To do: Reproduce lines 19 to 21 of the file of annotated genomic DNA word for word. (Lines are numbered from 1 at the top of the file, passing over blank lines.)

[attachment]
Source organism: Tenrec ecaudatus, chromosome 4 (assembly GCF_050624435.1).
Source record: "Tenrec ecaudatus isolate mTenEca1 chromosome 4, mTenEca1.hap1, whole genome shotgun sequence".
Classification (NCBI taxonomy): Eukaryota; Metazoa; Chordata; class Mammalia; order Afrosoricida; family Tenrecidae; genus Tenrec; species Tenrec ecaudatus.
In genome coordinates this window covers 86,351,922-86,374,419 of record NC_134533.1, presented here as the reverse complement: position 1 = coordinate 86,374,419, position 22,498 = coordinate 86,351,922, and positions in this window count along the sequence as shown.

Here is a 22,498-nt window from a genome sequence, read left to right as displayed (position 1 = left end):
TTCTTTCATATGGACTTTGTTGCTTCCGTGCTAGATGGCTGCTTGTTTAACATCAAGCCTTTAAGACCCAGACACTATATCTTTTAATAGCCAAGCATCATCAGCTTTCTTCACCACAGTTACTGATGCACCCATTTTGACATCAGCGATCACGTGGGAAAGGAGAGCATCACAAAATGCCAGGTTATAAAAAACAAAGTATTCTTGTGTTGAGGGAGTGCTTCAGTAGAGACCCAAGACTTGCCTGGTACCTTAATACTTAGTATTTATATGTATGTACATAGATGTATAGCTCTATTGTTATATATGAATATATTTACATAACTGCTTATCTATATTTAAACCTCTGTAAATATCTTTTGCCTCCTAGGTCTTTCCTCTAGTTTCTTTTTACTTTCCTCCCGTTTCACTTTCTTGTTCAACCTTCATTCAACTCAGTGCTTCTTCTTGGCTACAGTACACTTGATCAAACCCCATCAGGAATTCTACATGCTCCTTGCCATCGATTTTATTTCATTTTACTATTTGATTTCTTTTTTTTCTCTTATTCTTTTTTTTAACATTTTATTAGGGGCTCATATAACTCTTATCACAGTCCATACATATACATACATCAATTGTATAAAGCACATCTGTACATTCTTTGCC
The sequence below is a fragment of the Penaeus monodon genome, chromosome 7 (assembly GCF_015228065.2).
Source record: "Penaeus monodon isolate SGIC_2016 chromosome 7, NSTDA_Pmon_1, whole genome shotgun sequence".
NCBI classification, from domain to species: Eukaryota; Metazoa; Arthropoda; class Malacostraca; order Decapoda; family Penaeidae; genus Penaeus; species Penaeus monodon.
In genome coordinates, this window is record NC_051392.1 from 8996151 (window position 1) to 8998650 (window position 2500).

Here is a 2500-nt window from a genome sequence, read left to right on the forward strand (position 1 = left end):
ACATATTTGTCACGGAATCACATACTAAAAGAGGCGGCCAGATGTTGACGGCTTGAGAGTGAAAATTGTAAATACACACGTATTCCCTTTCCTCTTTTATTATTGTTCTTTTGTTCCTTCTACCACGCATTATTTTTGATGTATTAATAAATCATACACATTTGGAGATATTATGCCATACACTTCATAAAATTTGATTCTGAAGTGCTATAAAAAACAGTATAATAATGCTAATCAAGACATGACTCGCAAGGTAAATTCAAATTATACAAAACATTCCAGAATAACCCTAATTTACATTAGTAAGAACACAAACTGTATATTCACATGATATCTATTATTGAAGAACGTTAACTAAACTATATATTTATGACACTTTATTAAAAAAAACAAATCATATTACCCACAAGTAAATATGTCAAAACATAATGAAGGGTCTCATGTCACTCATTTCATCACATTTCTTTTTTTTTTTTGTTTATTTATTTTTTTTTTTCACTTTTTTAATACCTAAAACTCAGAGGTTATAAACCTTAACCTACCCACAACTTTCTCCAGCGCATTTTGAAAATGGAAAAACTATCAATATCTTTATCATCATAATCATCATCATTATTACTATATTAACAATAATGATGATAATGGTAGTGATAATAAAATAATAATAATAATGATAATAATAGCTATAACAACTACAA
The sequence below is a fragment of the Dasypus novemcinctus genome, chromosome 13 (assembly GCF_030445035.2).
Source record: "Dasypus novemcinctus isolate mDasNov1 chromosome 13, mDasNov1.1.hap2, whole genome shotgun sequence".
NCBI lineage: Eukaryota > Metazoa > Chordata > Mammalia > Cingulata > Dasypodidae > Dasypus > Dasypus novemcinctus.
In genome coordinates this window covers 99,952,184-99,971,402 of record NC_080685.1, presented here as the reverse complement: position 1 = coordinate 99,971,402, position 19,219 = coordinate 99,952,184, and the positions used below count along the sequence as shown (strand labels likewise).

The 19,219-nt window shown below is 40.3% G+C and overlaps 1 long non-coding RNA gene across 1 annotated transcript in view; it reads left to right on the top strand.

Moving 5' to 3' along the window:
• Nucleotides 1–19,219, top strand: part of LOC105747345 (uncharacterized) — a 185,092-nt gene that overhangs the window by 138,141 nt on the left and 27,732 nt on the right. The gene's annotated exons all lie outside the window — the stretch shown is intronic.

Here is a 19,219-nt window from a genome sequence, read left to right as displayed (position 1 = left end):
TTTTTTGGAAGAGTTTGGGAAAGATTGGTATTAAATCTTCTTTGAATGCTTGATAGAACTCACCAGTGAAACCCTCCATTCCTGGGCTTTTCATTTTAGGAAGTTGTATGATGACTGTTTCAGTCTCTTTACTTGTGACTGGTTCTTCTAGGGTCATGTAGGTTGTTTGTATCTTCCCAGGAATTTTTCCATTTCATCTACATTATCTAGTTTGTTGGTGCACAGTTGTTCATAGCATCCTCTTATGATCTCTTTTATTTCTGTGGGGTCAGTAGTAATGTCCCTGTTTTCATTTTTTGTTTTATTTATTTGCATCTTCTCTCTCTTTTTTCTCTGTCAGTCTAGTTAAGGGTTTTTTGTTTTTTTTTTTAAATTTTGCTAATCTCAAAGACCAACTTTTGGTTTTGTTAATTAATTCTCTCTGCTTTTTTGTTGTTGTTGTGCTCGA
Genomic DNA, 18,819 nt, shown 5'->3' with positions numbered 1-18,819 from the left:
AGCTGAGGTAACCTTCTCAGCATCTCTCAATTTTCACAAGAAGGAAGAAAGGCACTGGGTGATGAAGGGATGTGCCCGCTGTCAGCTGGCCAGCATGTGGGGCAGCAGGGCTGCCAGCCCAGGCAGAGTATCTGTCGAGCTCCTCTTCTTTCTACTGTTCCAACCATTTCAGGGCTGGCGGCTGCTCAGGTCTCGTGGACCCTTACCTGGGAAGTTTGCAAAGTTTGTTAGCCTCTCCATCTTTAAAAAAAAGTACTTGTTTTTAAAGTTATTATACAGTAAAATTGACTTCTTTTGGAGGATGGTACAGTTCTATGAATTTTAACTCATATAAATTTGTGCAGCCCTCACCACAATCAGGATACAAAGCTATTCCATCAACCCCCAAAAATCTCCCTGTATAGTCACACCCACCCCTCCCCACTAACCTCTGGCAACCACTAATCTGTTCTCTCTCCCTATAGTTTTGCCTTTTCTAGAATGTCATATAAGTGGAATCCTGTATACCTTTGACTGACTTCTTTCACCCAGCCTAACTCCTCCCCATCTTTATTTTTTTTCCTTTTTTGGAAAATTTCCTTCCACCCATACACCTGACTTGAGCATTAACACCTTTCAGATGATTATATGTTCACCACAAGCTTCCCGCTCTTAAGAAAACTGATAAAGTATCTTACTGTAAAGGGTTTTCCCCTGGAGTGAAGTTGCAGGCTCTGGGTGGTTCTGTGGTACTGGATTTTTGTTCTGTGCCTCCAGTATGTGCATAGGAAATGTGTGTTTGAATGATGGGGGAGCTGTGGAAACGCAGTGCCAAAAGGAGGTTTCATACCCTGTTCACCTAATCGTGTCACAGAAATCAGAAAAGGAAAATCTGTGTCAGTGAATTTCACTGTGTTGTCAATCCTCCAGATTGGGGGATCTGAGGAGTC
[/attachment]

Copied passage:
• Nucleotides 1–19,219, top strand: part of LOC105747345 (uncharacterized) — a 185,092-nt gene that overhangs the window by 138,141 nt on the left and 27,732 nt on the right. The gene's annotated exons all lie outside the window — the stretch shown is intronic.

Here is a 19,219-nt window from a genome sequence, read left to right as displayed (position 1 = left end):
TTTTTTGGAAGAGTTTGGGAAAGATTGGTATTAAATCTTCTTTGAATGCTTGATAGAACTCACCAGTGAAACCCTCCATTCCTGGGCTTTTCATTTTAGGAAGTTGTATGATGACTGTTTCAGTCTCTTTACTTGTGACTGGTTCTTCTAGGGTCATGTAGGTTGTTTGTATCTTCCCAGGAATTTTTCCATTTCATCTACATTATCTAGTTTGTTGGTGCACAGTTGTTCATAGCATCCTCTTATGATCTCTTTTATTTCTGTGGGGTCAGTAGTAATGTCCCTGTTTTCATTTTTTGTTTTATTTATTTGCATCTTCTCTCTCTTTTTTCTCTGTCAGTCTAGTTAAGGGTTTTTTGTTTTTTTTTTTAAATTTTGCTAATCTCAAAGACCAACTTTTGGTTTTGTTAATTAATTCTCTCTGCTTTTTTGTTGTTGTTGTGCTCGA